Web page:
BTW---don't know if this deal is in Canada, but Makita has a promotion on their drills, which includes a free tool belt-----and believe me, this isn't some cheesey belt----top quality. Good luck.
    Dave

    Comment


    • #3
      Buy it once..Really you will save money buy blowing money once instead of several times....I suggest if you "do it yourself" guy who spends over 20 hours a year doing things buy Milwaukee...rarely will anyone be dissapointed and your buying MOSTLY American made products...I'm a full time remodeler, take the advice...Though pick up the tools in your hand and see for yourself how the feel..


      For your work I suggest an 18VLT ...plenty of power and torque. ALL OF THE DRILL ARE EXCELLENT, SEE WHICH ONE FEELS BETTER IN YOUR HAND...the Milwaukee is the lightest...the XRP is what is exciting contractors....The Ridgid is the most powerful.. and I personally like it the most for your specific application...I really frown apon Makita...they used to make the best stuff lately their stuff not up to snuff! I owned Panasonic..yes its good..but they are impossible to service if you have a problem NI-Mh batteries are super expensive and unlike NI-cd the ability to recharge numerous cycles...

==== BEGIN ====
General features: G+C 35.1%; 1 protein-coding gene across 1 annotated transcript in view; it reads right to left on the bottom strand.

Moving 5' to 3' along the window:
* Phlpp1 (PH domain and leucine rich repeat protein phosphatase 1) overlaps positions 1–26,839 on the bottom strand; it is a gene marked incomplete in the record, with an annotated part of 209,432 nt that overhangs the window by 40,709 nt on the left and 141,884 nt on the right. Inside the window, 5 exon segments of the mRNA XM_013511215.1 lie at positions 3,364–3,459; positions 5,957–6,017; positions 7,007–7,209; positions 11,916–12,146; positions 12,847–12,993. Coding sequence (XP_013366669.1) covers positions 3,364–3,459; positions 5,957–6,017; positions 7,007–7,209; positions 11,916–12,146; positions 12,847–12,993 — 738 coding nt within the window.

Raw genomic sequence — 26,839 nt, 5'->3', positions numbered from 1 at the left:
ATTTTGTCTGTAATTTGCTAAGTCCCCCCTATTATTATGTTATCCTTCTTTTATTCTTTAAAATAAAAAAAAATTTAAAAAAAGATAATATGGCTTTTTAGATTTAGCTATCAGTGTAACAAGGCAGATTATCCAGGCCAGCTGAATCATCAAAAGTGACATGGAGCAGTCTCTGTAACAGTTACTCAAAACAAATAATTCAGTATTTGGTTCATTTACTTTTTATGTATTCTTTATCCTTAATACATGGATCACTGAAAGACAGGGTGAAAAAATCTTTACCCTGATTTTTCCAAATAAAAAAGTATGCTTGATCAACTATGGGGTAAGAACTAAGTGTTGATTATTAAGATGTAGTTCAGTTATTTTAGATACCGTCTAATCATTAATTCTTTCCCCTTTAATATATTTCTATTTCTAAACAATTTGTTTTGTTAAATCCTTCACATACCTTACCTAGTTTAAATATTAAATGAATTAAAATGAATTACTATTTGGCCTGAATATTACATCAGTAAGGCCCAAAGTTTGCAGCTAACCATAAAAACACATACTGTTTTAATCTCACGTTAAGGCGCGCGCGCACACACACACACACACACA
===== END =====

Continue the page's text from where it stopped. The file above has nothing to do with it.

Milwaukee Lok-Tor
      DeWalt XRP
      Ridgid X2


      I own full combo sets by Rank
      1. Milwaukee
      2. Bosch
      3. Ridgid
      4. DeWalt (Old Style-New Combo Ranks #2)
      5. Makita (old stuff great, new combo packs garbage)

      For more insight read reviews on packs at Amazon.com

      [ 06-22-2004, 02:14 PM: Message edited by: paul v. ]

      Comment


      • #4
        I just picked up the Dewalt XRP983. 3 speed transmission, VS Drill. 14.4 volt. True one handed chuck. From the other drills I have used this is the Best One I've tried.